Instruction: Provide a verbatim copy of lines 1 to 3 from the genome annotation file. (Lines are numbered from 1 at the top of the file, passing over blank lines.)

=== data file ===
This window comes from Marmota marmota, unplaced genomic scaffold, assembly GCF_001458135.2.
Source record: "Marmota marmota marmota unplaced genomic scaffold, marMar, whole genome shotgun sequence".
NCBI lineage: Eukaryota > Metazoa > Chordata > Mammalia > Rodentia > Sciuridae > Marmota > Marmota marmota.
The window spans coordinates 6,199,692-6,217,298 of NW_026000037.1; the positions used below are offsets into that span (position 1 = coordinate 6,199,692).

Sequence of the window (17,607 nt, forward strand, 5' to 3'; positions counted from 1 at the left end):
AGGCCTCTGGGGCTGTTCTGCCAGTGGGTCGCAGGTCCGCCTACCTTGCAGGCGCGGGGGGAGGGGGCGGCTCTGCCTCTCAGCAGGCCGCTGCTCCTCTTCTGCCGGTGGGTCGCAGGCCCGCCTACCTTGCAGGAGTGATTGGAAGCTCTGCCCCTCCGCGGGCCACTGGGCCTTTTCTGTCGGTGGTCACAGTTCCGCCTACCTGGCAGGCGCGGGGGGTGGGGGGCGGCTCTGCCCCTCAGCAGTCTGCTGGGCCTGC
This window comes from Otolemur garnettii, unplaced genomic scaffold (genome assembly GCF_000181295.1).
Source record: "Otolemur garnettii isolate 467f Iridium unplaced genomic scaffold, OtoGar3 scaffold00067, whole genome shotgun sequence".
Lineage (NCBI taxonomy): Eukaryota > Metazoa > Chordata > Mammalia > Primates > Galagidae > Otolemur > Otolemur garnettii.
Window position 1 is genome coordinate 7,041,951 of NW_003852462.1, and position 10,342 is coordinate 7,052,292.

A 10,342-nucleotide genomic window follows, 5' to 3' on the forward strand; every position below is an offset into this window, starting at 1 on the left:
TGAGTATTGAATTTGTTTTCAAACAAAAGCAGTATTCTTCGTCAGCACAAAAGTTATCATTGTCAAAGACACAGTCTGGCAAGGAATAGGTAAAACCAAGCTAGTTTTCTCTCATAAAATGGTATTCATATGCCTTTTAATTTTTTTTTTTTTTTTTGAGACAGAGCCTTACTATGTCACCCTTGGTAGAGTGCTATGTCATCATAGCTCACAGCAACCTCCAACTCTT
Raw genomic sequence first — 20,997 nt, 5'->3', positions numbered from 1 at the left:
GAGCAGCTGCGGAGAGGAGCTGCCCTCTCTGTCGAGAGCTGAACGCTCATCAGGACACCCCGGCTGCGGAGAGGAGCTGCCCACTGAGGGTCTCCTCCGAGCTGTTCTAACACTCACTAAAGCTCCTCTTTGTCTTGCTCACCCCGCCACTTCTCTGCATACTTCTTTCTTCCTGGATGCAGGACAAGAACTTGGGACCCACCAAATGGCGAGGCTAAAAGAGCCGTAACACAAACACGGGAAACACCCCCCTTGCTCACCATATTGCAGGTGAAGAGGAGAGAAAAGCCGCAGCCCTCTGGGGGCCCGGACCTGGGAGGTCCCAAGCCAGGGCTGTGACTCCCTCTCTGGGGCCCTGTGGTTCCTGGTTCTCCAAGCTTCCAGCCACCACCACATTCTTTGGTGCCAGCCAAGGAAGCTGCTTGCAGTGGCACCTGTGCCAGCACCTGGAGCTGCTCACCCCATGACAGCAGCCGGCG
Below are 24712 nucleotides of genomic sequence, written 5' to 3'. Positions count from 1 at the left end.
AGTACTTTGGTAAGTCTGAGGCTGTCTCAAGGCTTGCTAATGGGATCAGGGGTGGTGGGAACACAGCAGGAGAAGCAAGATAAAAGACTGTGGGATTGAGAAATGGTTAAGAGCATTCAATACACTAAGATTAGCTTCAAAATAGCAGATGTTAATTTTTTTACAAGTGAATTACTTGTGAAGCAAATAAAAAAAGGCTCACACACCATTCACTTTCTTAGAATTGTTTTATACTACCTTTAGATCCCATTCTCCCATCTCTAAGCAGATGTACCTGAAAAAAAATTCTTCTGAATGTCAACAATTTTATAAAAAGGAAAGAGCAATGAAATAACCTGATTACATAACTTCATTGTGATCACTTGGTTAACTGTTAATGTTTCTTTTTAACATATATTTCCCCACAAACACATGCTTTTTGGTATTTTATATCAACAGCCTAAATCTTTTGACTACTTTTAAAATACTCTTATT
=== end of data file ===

This window comes from Marmota marmota, unplaced genomic scaffold, assembly GCF_001458135.2.
Source record: "Marmota marmota marmota unplaced genomic scaffold, marMar, whole genome shotgun sequence".
NCBI lineage: Eukaryota > Metazoa > Chordata > Mammalia > Rodentia > Sciuridae > Marmota > Marmota marmota.